Showdown looms within split govt over IMU tax

'If we fall, everyone has to pay tax' warns premier

Showdown looms within split govt over IMU tax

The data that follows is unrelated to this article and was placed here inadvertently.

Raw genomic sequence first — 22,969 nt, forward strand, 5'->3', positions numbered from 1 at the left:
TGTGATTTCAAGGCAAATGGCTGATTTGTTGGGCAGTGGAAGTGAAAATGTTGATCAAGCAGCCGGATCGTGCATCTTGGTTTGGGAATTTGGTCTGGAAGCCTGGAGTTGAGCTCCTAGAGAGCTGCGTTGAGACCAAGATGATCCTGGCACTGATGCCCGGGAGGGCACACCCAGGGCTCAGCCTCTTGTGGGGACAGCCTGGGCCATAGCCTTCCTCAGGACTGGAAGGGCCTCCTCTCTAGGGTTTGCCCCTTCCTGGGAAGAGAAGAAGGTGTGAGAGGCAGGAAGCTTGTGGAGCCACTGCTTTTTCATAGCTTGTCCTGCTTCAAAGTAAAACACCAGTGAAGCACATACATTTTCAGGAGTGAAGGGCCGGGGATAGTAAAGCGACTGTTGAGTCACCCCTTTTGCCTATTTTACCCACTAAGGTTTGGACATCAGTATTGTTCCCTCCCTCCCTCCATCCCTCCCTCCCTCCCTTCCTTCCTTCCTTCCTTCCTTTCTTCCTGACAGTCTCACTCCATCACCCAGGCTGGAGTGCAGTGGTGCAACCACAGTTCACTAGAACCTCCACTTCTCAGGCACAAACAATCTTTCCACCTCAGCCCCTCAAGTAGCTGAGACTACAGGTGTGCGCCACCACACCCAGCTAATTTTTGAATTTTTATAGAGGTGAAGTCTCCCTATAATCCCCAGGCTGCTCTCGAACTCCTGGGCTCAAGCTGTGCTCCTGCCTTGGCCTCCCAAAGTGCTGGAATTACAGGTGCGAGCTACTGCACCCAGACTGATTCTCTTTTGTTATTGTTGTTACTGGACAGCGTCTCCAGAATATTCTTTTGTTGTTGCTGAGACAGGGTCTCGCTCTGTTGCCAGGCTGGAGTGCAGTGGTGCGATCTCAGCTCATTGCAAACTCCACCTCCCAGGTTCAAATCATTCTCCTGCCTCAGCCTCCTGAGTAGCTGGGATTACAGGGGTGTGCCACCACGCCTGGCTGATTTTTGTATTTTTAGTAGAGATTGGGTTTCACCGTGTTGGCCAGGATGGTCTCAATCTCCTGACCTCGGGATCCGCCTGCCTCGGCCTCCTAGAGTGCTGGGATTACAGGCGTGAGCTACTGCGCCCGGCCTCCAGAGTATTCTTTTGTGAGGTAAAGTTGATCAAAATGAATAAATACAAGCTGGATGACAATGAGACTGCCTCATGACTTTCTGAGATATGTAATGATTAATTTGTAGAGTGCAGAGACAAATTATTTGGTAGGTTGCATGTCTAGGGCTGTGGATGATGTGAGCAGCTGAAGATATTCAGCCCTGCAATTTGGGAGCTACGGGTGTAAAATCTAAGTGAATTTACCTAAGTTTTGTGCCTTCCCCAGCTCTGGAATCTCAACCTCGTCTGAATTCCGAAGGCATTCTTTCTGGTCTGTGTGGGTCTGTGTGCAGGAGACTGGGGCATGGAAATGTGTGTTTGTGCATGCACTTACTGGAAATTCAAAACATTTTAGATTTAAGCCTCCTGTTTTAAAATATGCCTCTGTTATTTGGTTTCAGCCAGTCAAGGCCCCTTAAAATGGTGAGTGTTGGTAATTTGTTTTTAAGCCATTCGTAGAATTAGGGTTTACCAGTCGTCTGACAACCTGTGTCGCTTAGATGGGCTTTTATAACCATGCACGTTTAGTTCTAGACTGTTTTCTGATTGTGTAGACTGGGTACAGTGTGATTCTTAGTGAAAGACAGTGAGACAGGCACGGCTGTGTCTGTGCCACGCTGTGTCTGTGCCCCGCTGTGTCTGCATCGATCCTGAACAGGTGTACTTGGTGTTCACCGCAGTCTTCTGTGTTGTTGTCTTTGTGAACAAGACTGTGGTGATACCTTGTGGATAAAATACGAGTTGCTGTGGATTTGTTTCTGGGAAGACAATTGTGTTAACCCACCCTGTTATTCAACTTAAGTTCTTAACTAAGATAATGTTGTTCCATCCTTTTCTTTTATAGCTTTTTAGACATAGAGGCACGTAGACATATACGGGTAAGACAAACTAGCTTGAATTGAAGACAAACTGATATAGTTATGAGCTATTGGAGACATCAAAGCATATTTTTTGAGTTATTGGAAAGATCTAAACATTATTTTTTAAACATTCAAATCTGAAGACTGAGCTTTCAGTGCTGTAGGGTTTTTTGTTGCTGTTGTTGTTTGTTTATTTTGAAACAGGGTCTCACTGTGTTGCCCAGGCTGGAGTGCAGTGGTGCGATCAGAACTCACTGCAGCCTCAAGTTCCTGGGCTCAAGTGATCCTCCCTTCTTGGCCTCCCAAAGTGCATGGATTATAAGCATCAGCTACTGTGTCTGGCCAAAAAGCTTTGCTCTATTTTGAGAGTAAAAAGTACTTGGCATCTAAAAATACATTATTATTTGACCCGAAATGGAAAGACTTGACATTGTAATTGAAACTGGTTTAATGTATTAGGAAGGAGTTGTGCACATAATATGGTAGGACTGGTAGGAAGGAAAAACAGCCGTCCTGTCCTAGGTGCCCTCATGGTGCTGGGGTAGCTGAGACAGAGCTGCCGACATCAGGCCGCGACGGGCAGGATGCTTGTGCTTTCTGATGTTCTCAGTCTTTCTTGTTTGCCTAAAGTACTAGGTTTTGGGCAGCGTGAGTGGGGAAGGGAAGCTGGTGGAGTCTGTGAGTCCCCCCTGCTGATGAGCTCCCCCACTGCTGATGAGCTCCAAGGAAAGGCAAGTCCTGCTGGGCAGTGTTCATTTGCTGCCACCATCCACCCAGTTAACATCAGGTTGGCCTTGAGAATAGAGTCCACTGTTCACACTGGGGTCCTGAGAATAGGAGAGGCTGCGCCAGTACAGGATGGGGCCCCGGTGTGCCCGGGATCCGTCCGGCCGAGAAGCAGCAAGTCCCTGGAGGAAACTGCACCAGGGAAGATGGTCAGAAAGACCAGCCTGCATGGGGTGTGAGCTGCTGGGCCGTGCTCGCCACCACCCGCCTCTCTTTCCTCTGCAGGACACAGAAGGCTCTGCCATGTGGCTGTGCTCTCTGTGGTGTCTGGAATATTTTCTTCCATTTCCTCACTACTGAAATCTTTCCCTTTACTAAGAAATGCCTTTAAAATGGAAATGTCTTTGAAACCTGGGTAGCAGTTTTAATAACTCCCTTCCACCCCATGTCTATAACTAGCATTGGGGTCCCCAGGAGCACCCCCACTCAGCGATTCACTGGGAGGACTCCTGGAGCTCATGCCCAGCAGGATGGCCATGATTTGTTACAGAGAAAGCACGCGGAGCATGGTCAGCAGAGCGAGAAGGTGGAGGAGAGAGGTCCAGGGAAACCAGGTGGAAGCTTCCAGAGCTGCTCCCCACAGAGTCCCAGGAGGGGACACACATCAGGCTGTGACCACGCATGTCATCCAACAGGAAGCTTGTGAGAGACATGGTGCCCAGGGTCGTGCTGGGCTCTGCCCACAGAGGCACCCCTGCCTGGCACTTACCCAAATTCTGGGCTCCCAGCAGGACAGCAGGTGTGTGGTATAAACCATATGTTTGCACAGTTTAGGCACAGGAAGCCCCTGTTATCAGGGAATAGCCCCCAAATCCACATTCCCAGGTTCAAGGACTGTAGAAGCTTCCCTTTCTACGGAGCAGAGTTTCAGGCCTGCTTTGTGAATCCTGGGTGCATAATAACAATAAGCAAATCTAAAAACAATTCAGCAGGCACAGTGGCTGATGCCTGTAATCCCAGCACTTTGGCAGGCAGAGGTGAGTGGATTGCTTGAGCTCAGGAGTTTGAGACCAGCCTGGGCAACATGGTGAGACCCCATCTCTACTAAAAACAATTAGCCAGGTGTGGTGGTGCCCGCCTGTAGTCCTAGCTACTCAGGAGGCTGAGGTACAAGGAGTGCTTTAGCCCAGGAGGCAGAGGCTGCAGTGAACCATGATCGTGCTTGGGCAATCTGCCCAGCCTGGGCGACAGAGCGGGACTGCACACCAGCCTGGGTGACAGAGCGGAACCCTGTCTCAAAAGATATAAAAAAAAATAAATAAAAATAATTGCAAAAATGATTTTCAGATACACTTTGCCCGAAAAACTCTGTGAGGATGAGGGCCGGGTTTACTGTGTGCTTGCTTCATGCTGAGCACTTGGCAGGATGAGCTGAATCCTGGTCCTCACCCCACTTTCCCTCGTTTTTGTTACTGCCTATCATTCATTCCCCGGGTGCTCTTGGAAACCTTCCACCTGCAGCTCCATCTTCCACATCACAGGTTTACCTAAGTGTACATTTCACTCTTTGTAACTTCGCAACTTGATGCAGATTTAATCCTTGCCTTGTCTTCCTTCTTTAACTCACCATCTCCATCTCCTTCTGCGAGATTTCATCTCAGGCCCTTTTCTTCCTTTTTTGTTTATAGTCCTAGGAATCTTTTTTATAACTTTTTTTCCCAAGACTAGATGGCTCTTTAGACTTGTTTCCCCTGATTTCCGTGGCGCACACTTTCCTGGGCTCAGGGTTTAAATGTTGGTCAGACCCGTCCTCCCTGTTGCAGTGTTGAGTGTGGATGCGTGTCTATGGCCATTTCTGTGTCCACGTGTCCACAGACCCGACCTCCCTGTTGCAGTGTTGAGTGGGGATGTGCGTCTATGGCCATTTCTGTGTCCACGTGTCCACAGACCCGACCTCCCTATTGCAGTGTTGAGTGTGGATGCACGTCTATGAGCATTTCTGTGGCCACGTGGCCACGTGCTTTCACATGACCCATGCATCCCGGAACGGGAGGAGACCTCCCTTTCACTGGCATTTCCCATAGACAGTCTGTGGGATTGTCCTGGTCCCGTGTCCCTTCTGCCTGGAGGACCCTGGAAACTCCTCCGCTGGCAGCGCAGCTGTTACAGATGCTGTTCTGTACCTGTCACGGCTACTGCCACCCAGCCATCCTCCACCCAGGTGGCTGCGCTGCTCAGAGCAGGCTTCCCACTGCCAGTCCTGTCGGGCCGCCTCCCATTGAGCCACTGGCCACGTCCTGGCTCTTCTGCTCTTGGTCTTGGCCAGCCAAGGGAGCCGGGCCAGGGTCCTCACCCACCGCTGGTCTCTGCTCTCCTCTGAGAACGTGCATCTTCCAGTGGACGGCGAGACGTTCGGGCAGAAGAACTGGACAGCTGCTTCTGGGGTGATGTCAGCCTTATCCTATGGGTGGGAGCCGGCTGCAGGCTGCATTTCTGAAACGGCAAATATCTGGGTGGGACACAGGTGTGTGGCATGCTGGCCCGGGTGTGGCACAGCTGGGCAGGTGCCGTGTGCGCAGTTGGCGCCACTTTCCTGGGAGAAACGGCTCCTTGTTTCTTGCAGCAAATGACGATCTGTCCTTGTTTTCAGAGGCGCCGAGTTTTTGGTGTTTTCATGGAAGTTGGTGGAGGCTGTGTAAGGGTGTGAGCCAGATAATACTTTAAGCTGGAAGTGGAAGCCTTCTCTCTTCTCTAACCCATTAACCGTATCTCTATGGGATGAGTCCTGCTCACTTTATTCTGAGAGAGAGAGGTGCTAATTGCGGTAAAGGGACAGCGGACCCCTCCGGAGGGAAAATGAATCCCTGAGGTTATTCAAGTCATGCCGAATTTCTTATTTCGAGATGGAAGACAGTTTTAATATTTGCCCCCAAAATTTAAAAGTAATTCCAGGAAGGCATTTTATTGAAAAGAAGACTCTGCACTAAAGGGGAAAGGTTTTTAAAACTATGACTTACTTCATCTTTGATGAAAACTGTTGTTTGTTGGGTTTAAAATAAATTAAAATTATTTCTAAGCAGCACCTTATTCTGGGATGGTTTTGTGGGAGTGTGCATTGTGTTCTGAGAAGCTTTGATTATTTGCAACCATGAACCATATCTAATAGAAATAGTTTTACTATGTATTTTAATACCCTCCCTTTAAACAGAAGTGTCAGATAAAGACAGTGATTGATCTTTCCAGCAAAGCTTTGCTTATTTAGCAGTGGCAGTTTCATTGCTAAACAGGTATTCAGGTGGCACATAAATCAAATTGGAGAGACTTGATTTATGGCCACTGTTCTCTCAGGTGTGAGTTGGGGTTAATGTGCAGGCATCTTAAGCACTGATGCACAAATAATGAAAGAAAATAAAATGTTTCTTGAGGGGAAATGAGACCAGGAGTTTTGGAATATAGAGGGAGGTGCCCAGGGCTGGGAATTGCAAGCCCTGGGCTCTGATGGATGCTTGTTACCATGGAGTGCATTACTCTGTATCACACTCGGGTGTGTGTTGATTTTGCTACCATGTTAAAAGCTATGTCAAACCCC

(By Christopher Livesay) Rome, August 12 - The embattled parties that make up Italy's coalition government continued to trade jabs Monday over the controversial IMU property tax that threatens the stability of the fractious executive. Abolishing the tax was a key plank in the political platform of three-time premier Silvio Berlusconi, who rallied to second place in February elections to force an uncomfortable alliance between his center-right People of Freedom (PdL) party and the majority Democratic Party (PD) after two months of parliamentary gridlock. The PdL has threatened to pull its needed support from the government if their campaign promise is not upheld, while in the meantime IMU payments have been postponed through September as part of a stopgap truce. Speaking in Azerbaijan on Sunday, Letta said that pulling the plug on the government would only ensure that IMU stays in place since "you need both a government and parliament in order to make reforms". Regional Affairs Minister Graziano del Rio, from the center left, said the government "will find a solution" but would not fold to the PdL's call for an outright ban, something that Letta "has never talked about," according to the La Repubblica daily on Monday. PdL House whip Renato Brunetta disagreed. "Judging Letta's's clear that the IMU tax on primary residences will be abolished and that there will be a comprehensive reform of taxes on real estate," Brunetta also told La Repubblica. Civil Service Minister Gianpiero D'Alia, seen as a moderate, argued Monday that IMU should be eliminated at least for middle-class families, which "is now in a state of unbearable taxation". When the current coalition government was formed last spring, there was a promise to eliminate the tax, claimed D'Alia, a member of the centrist UDC party and a former deputy secretary under Berlusconi. Letta on Monday pledged once again that the issue will be resolved by the end of the month to cool the firestorm sparked last week by Economy Minister Fabrizio Saccomanni. In a list of nine hypothetical reforms, the former deputy governor of the Bank of Italy said it would not be fair to eliminate IMU, and to do so would cost the government 2.426 billion euros in revenue in 2013. "The proposed exemption of IMU for primary residences does not seem fully justified in terms of fairness and efficiency," said Saccomanni. Pierpaolo Baretta, economy undersecretary, suggested the whole debate may be resolved by changing the tax's name, for the second time. "It's safe to say that if the government lasts, IMU payments for September will be waived, and by December, the hypothesis is to introduce a new tax by a different name," he said.

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